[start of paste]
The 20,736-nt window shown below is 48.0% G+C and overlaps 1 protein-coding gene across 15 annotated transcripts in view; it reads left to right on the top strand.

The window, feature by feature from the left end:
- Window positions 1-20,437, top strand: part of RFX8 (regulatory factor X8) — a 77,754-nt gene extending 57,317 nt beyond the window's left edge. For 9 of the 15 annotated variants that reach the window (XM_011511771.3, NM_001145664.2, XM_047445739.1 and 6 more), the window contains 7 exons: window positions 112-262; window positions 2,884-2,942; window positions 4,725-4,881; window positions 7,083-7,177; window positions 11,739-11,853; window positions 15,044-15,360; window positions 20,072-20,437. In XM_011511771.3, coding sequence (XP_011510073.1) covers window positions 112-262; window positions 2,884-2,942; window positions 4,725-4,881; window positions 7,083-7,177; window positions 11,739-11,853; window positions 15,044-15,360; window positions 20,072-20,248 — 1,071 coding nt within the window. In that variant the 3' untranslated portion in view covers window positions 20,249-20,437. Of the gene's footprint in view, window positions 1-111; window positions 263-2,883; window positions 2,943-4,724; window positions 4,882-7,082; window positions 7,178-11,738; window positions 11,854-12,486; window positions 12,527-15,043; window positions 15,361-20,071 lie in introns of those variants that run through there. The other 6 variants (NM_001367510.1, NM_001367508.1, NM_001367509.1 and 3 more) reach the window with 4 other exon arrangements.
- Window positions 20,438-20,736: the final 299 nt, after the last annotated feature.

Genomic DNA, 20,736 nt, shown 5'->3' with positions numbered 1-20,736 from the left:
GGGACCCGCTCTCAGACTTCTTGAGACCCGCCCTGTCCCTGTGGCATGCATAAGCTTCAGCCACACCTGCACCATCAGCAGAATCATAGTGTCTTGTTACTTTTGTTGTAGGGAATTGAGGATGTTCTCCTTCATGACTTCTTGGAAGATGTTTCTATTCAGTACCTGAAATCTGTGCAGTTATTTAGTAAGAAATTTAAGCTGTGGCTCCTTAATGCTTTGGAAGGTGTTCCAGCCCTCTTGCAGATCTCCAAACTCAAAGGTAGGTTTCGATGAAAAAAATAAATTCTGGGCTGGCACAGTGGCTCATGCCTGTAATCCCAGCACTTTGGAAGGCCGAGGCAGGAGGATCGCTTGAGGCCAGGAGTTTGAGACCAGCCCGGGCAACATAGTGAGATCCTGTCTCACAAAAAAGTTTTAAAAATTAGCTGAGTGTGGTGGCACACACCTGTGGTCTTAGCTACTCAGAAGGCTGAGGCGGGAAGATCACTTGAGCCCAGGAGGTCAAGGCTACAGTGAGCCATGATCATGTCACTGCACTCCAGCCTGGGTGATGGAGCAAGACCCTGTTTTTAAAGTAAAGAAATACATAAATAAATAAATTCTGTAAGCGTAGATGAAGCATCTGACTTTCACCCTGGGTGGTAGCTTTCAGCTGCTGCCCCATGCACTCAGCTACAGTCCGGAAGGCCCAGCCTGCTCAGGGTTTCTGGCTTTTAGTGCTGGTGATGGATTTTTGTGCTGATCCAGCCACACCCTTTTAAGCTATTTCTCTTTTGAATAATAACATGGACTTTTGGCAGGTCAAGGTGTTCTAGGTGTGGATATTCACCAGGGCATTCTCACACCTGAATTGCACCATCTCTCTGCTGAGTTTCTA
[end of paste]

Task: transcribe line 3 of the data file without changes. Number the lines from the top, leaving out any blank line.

- Window positions 1-20,437, top strand: part of RFX8 (regulatory factor X8) — a 77,754-nt gene extending 57,317 nt beyond the window's left edge. For 9 of the 15 annotated variants that reach the window (XM_011511771.3, NM_001145664.2, XM_047445739.1 and 6 more), the window contains 7 exons: window positions 112-262; window positions 2,884-2,942; window positions 4,725-4,881; window positions 7,083-7,177; window positions 11,739-11,853; window positions 15,044-15,360; window positions 20,072-20,437. In XM_011511771.3, coding sequence (XP_011510073.1) covers window positions 112-262; window positions 2,884-2,942; window positions 4,725-4,881; window positions 7,083-7,177; window positions 11,739-11,853; window positions 15,044-15,360; window positions 20,072-20,248 — 1,071 coding nt within the window. In that variant the 3' untranslated portion in view covers window positions 20,249-20,437. Of the gene's footprint in view, window positions 1-111; window positions 263-2,883; window positions 2,943-4,724; window positions 4,882-7,082; window positions 7,178-11,738; window positions 11,854-12,486; window positions 12,527-15,043; window positions 15,361-20,071 lie in introns of those variants that run through there. The other 6 variants (NM_001367510.1, NM_001367508.1, NM_001367509.1 and 3 more) reach the window with 4 other exon arrangements.